Atomic Exports German Technology Ends Up in Iranian Nuclear Plant
German technology has made it into an Iranian nuclear power plant despite an export ban. Prosecutors are investigating the case and the German Foreign Ministry is concerned about the damage to Germany's credibility.
Technicians work on the reactor building of the Bushehr nuclear power plant in Iran.
But Dmitry S.'s deals are not always so trouble-free. A deal involving industrial equipment attracted the attention of prosecutors and customs investigators to S., who has been doing business in German for more than a decade. The electromagnetic brakes, switchgear, spring elements and special cables that the 46-year-old businessman bought up in Germany between 2001 and 2004 were bound for the Iranian nuclear power plant in Bushehr -- a central project in the nuclear program of Iranian President Mahmoud Ahmadinejad.
The Dmitry S. case has since evolved into more than just an ordinary criminal case. Indeed, it touches on highly sensitive international political issues. Proliferation experts working for German Foreign Minister Frank-Walter Steinmeier have shown a keen interest in the investigations by prosecutors in Potsdam, near Berlin. And this is not just because, once again, a number of German companies, working hand-in-hand with foreign dealmakers, are suspected of circumventing export bans.
The evidence has not yet been sufficient to justify a concrete investigation of ASE executives. The German prosecutors will have trouble prosecuting the key figures, who included two other Vero employees as well as Dmitry S., because they are no longer in Germany. The Germans are investigating more than three dozen individuals implicated in the Vero case. At least six companies are suspected of having supplied Vero with parts worth about 6 million for Iran's nuclear power plant in Bushehr.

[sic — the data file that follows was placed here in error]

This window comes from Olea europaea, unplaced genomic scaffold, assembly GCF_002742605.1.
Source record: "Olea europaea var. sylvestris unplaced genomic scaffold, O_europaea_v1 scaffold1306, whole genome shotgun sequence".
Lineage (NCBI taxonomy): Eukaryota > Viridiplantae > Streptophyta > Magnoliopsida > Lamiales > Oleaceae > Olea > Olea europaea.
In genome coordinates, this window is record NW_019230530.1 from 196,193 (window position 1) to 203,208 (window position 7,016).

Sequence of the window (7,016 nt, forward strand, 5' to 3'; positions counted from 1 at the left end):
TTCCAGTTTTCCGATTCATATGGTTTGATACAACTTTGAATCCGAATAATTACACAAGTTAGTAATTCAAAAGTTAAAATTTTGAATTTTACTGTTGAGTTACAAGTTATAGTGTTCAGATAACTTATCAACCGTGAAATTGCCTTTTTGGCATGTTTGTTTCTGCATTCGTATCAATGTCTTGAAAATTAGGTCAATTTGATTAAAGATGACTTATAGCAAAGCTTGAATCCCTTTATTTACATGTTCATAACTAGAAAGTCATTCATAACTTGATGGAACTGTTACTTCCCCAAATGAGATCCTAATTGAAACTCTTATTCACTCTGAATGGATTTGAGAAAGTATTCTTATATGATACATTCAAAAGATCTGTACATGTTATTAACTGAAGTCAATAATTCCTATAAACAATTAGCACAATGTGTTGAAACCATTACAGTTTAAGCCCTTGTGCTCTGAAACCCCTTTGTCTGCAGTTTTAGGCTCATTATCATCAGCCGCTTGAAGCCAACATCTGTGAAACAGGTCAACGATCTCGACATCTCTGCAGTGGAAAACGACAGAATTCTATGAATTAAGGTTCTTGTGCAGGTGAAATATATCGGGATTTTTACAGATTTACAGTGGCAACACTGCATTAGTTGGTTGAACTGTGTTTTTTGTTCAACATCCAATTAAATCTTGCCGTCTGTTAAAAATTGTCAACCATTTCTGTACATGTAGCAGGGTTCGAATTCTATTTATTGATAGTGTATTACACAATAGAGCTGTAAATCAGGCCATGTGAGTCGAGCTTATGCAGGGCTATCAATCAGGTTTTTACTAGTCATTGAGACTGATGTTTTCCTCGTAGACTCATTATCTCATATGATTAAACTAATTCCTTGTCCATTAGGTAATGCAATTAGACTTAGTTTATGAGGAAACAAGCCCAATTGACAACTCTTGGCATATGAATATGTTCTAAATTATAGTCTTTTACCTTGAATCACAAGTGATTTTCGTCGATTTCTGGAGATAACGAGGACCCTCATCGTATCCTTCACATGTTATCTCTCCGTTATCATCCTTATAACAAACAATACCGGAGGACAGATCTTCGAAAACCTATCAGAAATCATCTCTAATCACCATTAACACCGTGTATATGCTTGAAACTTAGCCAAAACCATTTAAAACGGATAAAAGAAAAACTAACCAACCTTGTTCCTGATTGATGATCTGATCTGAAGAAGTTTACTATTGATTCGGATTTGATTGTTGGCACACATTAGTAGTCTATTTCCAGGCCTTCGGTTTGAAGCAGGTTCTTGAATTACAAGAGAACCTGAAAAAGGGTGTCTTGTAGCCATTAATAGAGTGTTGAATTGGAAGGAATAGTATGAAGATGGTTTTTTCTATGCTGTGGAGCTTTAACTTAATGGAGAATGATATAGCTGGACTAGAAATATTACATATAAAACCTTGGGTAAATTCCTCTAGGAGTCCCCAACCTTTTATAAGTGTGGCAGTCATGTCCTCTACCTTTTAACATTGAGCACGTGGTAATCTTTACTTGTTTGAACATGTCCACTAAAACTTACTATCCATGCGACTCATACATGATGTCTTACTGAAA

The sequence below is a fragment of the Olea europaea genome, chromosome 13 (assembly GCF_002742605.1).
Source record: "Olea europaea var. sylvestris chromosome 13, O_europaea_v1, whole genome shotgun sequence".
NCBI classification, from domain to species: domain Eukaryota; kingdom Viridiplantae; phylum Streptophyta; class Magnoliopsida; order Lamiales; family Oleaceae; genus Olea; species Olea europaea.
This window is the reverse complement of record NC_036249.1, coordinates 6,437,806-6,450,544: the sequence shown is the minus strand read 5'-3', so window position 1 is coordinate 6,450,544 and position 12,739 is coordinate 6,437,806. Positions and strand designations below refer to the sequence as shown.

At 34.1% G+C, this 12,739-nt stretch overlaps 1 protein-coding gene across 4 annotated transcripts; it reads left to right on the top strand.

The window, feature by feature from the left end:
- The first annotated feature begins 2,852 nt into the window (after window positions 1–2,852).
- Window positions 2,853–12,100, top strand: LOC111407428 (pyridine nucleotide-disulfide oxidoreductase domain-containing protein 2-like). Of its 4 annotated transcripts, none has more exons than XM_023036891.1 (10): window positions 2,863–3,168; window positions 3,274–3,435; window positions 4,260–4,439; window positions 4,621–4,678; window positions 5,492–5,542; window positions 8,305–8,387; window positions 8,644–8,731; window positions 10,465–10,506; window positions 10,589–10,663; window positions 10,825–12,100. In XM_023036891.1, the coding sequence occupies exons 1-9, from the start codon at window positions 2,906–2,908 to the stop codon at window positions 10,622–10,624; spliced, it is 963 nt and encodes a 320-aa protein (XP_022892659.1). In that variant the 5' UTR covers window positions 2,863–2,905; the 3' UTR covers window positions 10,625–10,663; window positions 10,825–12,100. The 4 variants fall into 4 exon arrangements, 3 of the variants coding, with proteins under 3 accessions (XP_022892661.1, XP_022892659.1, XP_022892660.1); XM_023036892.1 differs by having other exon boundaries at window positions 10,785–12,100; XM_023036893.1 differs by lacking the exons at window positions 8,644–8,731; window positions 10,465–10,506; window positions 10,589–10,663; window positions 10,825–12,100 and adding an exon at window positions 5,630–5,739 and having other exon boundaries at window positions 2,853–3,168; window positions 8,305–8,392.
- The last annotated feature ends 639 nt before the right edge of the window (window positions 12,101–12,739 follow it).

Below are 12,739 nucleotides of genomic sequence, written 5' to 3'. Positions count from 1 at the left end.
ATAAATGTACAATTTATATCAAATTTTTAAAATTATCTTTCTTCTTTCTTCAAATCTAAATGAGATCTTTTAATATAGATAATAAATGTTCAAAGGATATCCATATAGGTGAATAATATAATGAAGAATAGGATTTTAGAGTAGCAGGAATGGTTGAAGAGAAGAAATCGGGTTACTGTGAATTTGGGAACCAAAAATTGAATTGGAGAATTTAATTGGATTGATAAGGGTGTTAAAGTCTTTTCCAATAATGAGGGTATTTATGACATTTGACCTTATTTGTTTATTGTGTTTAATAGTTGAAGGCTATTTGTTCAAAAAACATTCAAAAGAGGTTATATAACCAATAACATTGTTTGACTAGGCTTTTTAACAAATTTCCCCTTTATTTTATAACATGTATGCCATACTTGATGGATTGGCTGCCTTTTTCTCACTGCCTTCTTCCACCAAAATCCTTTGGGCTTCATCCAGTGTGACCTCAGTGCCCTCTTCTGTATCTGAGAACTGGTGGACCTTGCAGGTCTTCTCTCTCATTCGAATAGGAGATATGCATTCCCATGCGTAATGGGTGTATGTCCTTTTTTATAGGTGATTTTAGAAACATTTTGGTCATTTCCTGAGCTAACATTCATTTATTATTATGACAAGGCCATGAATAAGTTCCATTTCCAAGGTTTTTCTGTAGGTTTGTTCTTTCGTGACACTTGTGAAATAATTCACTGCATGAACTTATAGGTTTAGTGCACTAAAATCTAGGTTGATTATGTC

The Russian company ASE has been building the 1,000-megawatt nuclear power plant in the Iranian port city since the mid-1990s. German electronics giant and power plant producer Siemens began the project in the 1970s, and some of the companies which are now being investigated already supplied equipment to the plant back then. ASE was also interested in utilizing that know-how.
The only problem is that back in 1991 the German government decided not to approve any further shipments to Bushehr. According to a German Foreign Ministry document, the ban also applied to "products which tend to have peripheral significance for the operation of a nuclear power plant." ASE was seeking, in Germany, precisely those types of parts that were not directly related to the reactor area. German prosecutors believe that ASE sought to get around the German export ban with the help of Dmitry S. and Vero.
The trick was apparently simple, as a deal for the delivery of 120 special shock absorbers that involved a Berlin vibration technology manufacturer reveals. The purchaser of the parts was not ASE, the company that is building Bushehr, but Vero's office in Moscow. According to the contract, the shipping address was in the Russian enclave of Kaliningrad. The parts were allegedly destined for a Russian nuclear power plant. However, investigators discovered that they ended up on the construction site for the Bushehr nuclear power plant.
The Berlin management of the shock absorber manufacturer, which was still involved legally in Iran in the 1970s, claims that it had no knowledge that the parts were eventually shipped to Iran. "Our client was tricked," says the company's attorney.
Prosecutors question the credibility of such objections. According to confiscated company documents, ASE contacted the Berlin company shortly before the deal with Vero was signed, although that approach failed because of concerns about export law. ASE was inquiring about the same amount and the same product, namely spring elements for the nuclear power plant in Iran.
"It was clear to all of Vero's partners that the shipments were meant for Bushehr," says Vero's attorney, Klaus-Michael Bärlein. Vladimir Asbukin, the vice-president of ASE, insists that his company is "in no way responsible" when suppliers violate German laws.
But German government officials are not nearly as laid back. The matter, according to a statement the Foreign Office prepared for the investigators, calls Germany's international credibility into question.
Translated from the German by Christopher Sultan